### Why do this problem?

This
problem offers an opportunity to reflect on the very important
concept of fitting a curve to experimental data. Along the way,
students will utilise their skills of transforming graphs in order
to find a close fit, and consider ways of deciding how close their
fit is. The problem is marked as challenge level 1 as it is a
straightforward task to begin, but to find a complete solution for
all 10 graphs is rather more challenging!

### Possible approach

Although this problem stands alone, it could also be done as
a follow-up to work on transformations of graphs based
on the problem

Parabolic
Patterns.
Students will need access to computers or graphical
calculators to get the best out of this task. Familiarity with
spreadsheet software is assumed.

Part of the challenge of this problem is to identify which
graphs are easiest to fit, as they are not presented in any
particular order. One approach is to start by displaying the graphs
and discussing as a class or in pairs which have recognisable
shapes, such as straight lines, quadratics, trig graphs and
exponential graphs.

If students haven't met graphs such as $y=a^x$ and $y=a^{-x}$
it might be fruitful to give them some time to experiment with
graphical calculators to see what these graphs look like for
different values of the constant $a$.

Once students have some preliminary ideas about graphs which might
fit, small groups could start to work on the spreadsheet, entering
a possible equation and seeing how closely it matches the given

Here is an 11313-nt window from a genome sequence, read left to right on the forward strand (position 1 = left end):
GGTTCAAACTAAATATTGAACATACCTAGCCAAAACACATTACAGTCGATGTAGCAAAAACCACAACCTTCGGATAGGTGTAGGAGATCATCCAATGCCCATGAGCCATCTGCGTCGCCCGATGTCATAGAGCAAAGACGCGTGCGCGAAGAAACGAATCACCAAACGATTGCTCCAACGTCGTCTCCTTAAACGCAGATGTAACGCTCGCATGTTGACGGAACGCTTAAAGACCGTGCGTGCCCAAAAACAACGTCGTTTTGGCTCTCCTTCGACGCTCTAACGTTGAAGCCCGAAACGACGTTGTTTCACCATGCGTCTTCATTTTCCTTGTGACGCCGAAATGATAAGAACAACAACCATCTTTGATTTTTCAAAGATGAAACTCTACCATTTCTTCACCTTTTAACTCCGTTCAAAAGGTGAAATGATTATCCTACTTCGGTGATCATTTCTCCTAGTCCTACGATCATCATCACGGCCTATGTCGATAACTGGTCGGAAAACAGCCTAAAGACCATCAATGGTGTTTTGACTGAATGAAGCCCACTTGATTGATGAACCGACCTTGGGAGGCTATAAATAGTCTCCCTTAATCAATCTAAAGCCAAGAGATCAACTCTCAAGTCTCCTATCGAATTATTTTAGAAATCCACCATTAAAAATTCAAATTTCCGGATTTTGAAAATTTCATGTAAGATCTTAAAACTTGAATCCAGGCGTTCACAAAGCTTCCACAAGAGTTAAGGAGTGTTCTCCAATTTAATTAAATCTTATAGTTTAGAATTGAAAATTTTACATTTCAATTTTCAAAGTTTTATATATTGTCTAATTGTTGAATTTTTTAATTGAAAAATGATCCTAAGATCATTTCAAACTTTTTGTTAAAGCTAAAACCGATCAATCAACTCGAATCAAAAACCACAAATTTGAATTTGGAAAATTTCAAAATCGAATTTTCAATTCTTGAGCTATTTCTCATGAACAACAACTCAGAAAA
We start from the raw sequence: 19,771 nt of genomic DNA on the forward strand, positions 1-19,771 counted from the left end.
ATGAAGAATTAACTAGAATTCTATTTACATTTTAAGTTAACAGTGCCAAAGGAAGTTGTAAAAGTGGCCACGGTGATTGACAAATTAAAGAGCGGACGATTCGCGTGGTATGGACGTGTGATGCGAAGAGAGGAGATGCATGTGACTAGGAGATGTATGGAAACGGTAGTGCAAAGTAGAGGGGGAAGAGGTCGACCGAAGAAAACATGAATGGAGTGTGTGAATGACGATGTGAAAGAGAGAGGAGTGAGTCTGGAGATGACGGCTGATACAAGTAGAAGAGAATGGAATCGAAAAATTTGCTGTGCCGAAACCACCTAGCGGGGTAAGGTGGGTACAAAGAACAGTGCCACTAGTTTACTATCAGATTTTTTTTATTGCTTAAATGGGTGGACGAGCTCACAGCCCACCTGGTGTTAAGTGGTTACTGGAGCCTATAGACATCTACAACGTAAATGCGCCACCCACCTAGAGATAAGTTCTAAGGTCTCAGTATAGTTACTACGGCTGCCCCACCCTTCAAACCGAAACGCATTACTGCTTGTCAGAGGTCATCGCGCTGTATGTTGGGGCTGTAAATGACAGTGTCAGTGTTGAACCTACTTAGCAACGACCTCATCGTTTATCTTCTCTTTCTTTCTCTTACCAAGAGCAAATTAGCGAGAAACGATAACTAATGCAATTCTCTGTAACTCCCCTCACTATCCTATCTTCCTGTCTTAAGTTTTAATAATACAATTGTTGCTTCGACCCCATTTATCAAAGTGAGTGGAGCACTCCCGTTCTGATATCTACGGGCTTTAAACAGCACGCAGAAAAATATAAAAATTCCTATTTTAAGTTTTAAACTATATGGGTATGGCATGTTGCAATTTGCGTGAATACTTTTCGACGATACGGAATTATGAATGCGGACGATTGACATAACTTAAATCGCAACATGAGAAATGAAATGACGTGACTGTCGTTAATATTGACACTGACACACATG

data, then using their knowledge of transformations of graphs to
tweak their equation to get a closer match. Alternatively, they
could experiment with graphical calculators to find graphs with the
right basic shape and then enter them into one copy of the
spreadsheet displayed at the front of the class.

Ideally, different groups will come up with slightly different
suggestions for functions, and this can stimulate discussion about
how to decide which function most closely matches the data.

### Key questions

What clues can we find from the axes and the points given to
help us to guess a likely function?

How can we modify our guess once we've seen how closely it
fits?

Does joining the points in order of increasing time
help?

How do we decide when the fit is close enough?

### Possible extension

Students could investigate and discuss the benefits of a least
squares method of determining how close the fit is.

### Possible support

Graphs 1, 3 and 5 are the most straightforward functions to fit, so
this is a good place to start.